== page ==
People often think about whether their building is step-free when they are assessing physical accessibility, but you also need to consider things like: Are the doorways wide enough for people in wheelchairs to fit through them, and is there enough space between furniture for them to move around? Are tools fixed at an appropriate height? Are items stored out of reach? Do heavy items have to be moved around manually? Is the area so messy and cluttered that people can&apos;t get to the things they need? This photo is from Machines Room, who installed accessible toilets in their makerspace because the existing toilets in their unit weren’t accessible for people who use wheelchairs.
Messy spaces aren&apos;t welcoming to people. This photo is from Metalab: everyday a klaxon goes off and everybody stands up and tidies up the makerspace. They put rubbish away, stock up the fridge, and sometimes do bigger chores like cleaning the floor. Everyone pitches in and the job is done in 10 minutes, then everyone gets back to work. As well as making your space a nicer place to spend time in, tidying up also: Keeps junk out of the way of tools, thereby improving physical accessibility Prevents spaces becoming a dumping ground for electronic waste and half-finished project Reminds people about broken tools that need to be fixed when the space is checked over for rubbish Helps to spot whether supplies like electronic components or PPE such as dust masks have run out and need to be restocked (lack of proper health and safety equipment can also prevent people from accessing makerspaces).
Some other ways to make your makerspace a nicer place to spend time in is to: Paint some murals. This photo is from Noisebridge and features Nikola Tesla & Margaret Hamilton. Hamilton led the team who programmed the software for the original Apollo space program Get some books. Not just programming books, but books that people can sit down and read while their 3D prints are finishing Most importantly, have projects on display to give new people ideas for what they can make and projects they can get started with.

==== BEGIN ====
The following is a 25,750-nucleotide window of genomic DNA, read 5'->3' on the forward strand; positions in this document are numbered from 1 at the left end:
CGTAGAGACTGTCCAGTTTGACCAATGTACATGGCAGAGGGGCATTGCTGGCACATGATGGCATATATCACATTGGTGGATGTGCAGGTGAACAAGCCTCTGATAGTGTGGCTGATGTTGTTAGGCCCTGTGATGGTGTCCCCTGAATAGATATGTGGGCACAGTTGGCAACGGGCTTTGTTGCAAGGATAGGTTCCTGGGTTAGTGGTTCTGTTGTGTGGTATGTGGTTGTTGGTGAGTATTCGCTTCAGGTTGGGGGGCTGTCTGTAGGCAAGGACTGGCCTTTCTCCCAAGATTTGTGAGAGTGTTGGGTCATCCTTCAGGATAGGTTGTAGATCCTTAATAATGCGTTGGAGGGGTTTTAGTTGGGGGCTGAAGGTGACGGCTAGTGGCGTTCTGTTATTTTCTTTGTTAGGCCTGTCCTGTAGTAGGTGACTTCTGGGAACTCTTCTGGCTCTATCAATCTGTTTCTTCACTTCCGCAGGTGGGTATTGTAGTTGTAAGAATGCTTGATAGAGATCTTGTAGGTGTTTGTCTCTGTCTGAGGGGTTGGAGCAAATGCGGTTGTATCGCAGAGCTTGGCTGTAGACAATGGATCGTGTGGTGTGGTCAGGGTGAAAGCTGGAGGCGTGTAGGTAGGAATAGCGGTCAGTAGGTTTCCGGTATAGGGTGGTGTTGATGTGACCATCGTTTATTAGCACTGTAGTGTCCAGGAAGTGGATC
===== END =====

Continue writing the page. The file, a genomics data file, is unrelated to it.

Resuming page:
Interpersonal issues will sometimes come up between people in a community. Having a Code of Conduct (CoC) sets expectations for people when they join your makerspace and can also be referred to to deal with problems when they do occur. A CoC should cover both explicit nastiness (offensive comments, harassment, aggression, bullying, etc), and also micro aggressions: behaviours that make people uncomfortable but are harder to put your finger on, such as assuming somebody is not good at something because of the way they look, or, conversely, assuming that someone is good at something (e.g. &quot;you&apos;re a woman, you must know about textiles&quot;). A lot of makerspaces do have a CoC, but their members may not be aware of it. Informing members about the CoC when they join up, getting them to agree to it, and enforcing it when the Code is violated, are all as (and more) important as having a CoC in the first place. This photo is of the anti-harassment policy and CoC at Double Union: they framed it and put it on their kitchen wall so there&apos;s no excuse for people using their makerspace not knowing about it.
It can be tricky for makerspaces to have the capacity to organise events. If you do have the opportunity to organise events, go broad. Include things that you wouldn&apos;t necessarily expect to see in a makerspace. This photo is from the Institute of Making (IoM), which gives members inductions on their pottery wheel and recently held a slime making open day. The IoM has about a 50/50 gender split, and has a lot of people from the local community visiting during open days. Makerspaces can be places where people can share different kinds of knowledge and interests, but it can be hard to attract people outside of the digital technology crowd. One way to do that is to make sure that people know that you&apos;re interested in lots of different activities by reflecting that in the events you organise. Public events are also an opportunity to utilise tools you have but don&apos;t know how to use: you can invite people from the local community who work with that tool to come in for a workshop, and maybe they will also become interested in getting involved with the makerspace. Attracting diverse groups of people is a matter of building communities around the tools and interests you want to see in your makerspace.